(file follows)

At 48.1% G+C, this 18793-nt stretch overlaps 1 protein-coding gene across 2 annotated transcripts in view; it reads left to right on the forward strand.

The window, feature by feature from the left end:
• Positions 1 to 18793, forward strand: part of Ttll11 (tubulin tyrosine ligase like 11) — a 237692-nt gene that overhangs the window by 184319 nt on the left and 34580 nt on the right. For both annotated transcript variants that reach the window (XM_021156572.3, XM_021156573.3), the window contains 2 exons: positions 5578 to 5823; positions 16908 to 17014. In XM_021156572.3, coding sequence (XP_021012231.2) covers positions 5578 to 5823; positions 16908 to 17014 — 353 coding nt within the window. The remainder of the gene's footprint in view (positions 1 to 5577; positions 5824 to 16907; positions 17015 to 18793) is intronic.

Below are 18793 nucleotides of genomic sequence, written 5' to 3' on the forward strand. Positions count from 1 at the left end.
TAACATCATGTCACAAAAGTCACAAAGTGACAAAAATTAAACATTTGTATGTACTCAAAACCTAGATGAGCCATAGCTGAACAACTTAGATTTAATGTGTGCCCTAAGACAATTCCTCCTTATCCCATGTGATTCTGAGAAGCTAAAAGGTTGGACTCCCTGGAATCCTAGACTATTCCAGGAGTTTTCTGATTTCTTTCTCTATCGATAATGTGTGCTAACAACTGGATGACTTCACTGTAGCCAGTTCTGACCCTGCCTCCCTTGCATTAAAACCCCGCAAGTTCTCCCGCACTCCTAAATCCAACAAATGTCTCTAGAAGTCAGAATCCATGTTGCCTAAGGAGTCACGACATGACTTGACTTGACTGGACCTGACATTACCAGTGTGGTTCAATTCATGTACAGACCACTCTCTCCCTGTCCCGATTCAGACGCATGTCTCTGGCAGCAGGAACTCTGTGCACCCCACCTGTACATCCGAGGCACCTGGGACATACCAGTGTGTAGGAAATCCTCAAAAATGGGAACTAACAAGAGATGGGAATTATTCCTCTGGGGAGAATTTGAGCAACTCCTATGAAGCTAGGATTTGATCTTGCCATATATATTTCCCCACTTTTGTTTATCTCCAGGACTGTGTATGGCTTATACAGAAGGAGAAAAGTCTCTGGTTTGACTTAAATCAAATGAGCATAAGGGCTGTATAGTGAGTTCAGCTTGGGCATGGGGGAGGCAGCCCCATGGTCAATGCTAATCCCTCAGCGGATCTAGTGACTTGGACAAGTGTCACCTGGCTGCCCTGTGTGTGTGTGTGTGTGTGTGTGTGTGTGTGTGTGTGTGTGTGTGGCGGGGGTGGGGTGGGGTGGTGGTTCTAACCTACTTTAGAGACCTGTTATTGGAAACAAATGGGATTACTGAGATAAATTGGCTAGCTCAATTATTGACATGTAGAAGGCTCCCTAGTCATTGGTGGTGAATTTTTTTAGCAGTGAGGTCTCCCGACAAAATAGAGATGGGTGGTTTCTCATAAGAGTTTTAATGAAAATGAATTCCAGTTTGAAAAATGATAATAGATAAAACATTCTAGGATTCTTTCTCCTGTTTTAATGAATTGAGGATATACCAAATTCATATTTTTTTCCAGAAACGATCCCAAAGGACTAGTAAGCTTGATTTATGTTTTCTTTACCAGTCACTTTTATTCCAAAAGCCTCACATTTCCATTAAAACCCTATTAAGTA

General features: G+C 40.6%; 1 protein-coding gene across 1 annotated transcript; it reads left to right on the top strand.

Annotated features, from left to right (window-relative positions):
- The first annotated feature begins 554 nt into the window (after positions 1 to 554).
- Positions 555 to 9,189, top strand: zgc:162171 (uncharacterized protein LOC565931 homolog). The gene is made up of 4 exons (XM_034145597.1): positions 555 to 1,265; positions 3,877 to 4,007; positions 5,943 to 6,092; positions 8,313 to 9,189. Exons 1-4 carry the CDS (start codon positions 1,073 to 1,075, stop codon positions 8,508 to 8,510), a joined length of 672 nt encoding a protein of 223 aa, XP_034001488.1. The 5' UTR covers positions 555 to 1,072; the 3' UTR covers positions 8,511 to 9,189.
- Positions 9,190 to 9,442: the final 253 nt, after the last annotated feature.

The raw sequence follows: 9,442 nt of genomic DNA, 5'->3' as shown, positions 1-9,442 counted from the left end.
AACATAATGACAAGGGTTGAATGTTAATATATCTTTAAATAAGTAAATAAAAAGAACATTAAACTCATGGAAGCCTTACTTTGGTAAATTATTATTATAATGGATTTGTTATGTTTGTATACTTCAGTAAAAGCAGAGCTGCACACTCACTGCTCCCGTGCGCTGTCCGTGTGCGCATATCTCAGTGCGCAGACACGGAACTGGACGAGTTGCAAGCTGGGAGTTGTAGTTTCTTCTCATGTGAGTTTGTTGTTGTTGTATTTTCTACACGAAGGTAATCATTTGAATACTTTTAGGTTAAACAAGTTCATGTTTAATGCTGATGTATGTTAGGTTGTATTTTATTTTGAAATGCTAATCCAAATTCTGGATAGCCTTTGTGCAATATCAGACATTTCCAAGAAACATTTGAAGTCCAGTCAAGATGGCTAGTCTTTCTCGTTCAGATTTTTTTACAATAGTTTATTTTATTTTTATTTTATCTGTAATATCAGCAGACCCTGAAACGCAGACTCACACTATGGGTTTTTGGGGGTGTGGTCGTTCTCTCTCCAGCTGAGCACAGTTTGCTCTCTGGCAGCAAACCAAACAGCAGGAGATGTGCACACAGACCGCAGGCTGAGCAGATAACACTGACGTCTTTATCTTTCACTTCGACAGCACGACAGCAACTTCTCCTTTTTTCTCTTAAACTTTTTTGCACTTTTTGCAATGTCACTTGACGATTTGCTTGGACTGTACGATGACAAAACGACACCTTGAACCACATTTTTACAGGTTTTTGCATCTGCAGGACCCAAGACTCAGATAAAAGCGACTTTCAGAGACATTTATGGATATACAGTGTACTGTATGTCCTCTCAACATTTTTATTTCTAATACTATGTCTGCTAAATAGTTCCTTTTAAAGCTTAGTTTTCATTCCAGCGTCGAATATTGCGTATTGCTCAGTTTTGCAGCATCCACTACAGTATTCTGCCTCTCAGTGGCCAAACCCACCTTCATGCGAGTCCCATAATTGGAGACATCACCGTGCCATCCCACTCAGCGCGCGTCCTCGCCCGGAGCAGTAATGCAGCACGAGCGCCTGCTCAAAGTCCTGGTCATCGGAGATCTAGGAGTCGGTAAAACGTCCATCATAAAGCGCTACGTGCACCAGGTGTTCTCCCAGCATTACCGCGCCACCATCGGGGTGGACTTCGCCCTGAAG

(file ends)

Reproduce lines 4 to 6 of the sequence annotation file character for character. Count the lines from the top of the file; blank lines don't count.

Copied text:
Below are 18793 nucleotides of genomic sequence, written 5' to 3' on the forward strand. Positions count from 1 at the left end.
TAACATCATGTCACAAAAGTCACAAAGTGACAAAAATTAAACATTTGTATGTACTCAAAACCTAGATGAGCCATAGCTGAACAACTTAGATTTAATGTGTGCCCTAAGACAATTCCTCCTTATCCCATGTGATTCTGAGAAGCTAAAAGGTTGGACTCCCTGGAATCCTAGACTATTCCAGGAGTTTTCTGATTTCTTTCTCTATCGATAATGTGTGCTAACAACTGGATGACTTCACTGTAGCCAGTTCTGACCCTGCCTCCCTTGCATTAAAACCCCGCAAGTTCTCCCGCACTCCTAAATCCAACAAATGTCTCTAGAAGTCAGAATCCATGTTGCCTAAGGAGTCACGACATGACTTGACTTGACTGGACCTGACATTACCAGTGTGGTTCAATTCATGTACAGACCACTCTCTCCCTGTCCCGATTCAGACGCATGTCTCTGGCAGCAGGAACTCTGTGCACCCCACCTGTACATCCGAGGCACCTGGGACATACCAGTGTGTAGGAAATCCTCAAAAATGGGAACTAACAAGAGATGGGAATTATTCCTCTGGGGAGAATTTGAGCAACTCCTATGAAGCTAGGATTTGATCTTGCCATATATATTTCCCCACTTTTGTTTATCTCCAGGACTGTGTATGGCTTATACAGAAGGAGAAAAGTCTCTGGTTTGACTTAAATCAAATGAGCATAAGGGCTGTATAGTGAGTTCAGCTTGGGCATGGGGGAGGCAGCCCCATGGTCAATGCTAATCCCTCAGCGGATCTAGTGACTTGGACAAGTGTCACCTGGCTGCCCTGTGTGTGTGTGTGTGTGTGTGTGTGTGTGTGTGTGTGTGTGTGTGGCGGGGGTGGGGTGGGGTGGTGGTTCTAACCTACTTTAGAGACCTGTTATTGGAAACAAATGGGATTACTGAGATAAATTGGCTAGCTCAATTATTGACATGTAGAAGGCTCCCTAGTCATTGGTGGTGAATTTTTTTAGCAGTGAGGTCTCCCGACAAAATAGAGATGGGTGGTTTCTCATAAGAGTTTTAATGAAAATGAATTCCAGTTTGAAAAATGATAATAGATAAAACATTCTAGGATTCTTTCTCCTGTTTTAATGAATTGAGGATATACCAAATTCATATTTTTTTCCAGAAACGATCCCAAAGGACTAGTAAGCTTGATTTATGTTTTCTTTACCAGTCACTTTTATTCCAAAAGCCTCACATTTCCATTAAAACCCTATTAAGTA

General features: G+C 40.6%; 1 protein-coding gene across 1 annotated transcript; it reads left to right on the top strand.